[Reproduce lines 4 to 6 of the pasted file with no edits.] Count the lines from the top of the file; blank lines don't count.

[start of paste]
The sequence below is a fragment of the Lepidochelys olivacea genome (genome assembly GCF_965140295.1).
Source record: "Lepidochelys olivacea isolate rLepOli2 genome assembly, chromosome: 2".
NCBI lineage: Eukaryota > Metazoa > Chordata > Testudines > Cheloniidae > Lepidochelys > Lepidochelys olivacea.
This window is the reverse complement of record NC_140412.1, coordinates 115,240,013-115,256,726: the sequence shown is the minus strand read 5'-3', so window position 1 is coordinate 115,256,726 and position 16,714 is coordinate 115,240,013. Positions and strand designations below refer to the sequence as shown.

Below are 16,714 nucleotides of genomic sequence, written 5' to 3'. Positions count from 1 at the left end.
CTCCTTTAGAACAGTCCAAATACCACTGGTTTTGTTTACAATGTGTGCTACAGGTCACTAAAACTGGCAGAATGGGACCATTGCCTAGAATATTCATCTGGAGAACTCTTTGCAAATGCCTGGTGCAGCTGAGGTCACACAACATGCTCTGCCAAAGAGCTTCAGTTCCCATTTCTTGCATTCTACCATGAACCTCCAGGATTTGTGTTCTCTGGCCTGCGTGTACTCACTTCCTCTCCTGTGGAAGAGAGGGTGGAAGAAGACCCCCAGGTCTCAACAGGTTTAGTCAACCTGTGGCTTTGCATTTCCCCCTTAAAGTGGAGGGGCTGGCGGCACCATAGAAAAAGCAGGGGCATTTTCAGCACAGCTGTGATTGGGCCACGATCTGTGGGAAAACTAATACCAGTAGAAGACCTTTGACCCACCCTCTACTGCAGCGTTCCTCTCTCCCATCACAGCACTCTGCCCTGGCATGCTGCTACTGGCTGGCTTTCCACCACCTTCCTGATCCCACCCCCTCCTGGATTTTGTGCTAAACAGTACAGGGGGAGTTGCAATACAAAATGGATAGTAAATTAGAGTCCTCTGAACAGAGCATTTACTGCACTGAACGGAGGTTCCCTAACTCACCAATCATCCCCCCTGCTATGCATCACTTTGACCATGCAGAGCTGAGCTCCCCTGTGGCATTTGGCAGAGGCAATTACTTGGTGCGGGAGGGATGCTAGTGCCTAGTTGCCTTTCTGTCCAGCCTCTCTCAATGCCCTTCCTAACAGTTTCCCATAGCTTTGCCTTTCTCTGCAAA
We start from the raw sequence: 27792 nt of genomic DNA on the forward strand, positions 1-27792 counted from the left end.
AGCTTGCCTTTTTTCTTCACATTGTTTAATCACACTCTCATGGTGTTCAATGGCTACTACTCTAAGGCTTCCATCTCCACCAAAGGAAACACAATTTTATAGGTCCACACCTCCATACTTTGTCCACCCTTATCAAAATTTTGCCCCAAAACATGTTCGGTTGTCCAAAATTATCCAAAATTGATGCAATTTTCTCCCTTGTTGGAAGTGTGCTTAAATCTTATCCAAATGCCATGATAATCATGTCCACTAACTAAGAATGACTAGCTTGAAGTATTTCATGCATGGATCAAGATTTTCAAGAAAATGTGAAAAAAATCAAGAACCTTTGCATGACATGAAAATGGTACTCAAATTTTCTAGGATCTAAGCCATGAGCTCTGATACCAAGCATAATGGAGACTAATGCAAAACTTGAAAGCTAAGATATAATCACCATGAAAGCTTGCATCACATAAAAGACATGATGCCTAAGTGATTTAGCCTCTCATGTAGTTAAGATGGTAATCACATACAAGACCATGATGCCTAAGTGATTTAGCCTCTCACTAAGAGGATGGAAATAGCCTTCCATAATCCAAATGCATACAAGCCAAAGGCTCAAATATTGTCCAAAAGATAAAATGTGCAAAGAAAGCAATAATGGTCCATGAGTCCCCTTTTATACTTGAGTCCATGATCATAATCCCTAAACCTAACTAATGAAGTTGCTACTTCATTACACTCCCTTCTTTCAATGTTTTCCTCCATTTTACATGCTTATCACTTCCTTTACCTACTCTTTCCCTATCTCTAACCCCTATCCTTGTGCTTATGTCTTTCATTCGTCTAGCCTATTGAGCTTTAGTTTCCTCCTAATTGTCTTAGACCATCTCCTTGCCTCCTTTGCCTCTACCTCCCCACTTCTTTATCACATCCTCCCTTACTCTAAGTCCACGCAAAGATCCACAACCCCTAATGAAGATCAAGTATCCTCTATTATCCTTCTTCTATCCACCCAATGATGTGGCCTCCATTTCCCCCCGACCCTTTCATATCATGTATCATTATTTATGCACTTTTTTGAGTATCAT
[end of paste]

This window is the reverse complement of record NC_140412.1, coordinates 115,240,013-115,256,726: the sequence shown is the minus strand read 5'-3', so window position 1 is coordinate 115,256,726 and position 16,714 is coordinate 115,240,013. Positions and strand designations below refer to the sequence as shown.

Below are 16,714 nucleotides of genomic sequence, written 5' to 3'. Positions count from 1 at the left end.
CTCCTTTAGAACAGTCCAAATACCACTGGTTTTGTTTACAATGTGTGCTACAGGTCACTAAAACTGGCAGAATGGGACCATTGCCTAGAATATTCATCTGGAGAACTCTTTGCAAATGCCTGGTGCAGCTGAGGTCACACAACATGCTCTGCCAAAGAGCTTCAGTTCCCATTTCTTGCATTCTACCATGAACCTCCAGGATTTGTGTTCTCTGGCCTGCGTGTACTCACTTCCTCTCCTGTGGAAGAGAGGGTGGAAGAAGACCCCCAGGTCTCAACAGGTTTAGTCAACCTGTGGCTTTGCATTTCCCCCTTAAAGTGGAGGGGCTGGCGGCACCATAGAAAAAGCAGGGGCATTTTCAGCACAGCTGTGATTGGGCCACGATCTGTGGGAAAACTAATACCAGTAGAAGACCTTTGACCCACCCTCTACTGCAGCGTTCCTCTCTCCCATCACAGCACTCTGCCCTGGCATGCTGCTACTGGCTGGCTTTCCACCACCTTCCTGATCCCACCCCCTCCTGGATTTTGTGCTAAACAGTACAGGGGGAGTTGCAATACAAAATGGATAGTAAATTAGAGTCCTCTGAACAGAGCATTTACTGCACTGAACGGAGGTTCCCTAACTCACCAATCATCCCCCCTGCTATGCATCACTTTGACCATGCAGAGCTGAGCTCCCCTGTGGCATTTGGCAGAGGCAATTACTTGGTGCGGGAGGGATGCTAGTGCCTAGTTGCCTTTCTGTCCAGCCTCTCTCAATGCCCTTCCTAACAGTTTCCCATAGCTTTGCCTTTCTCTGCAAA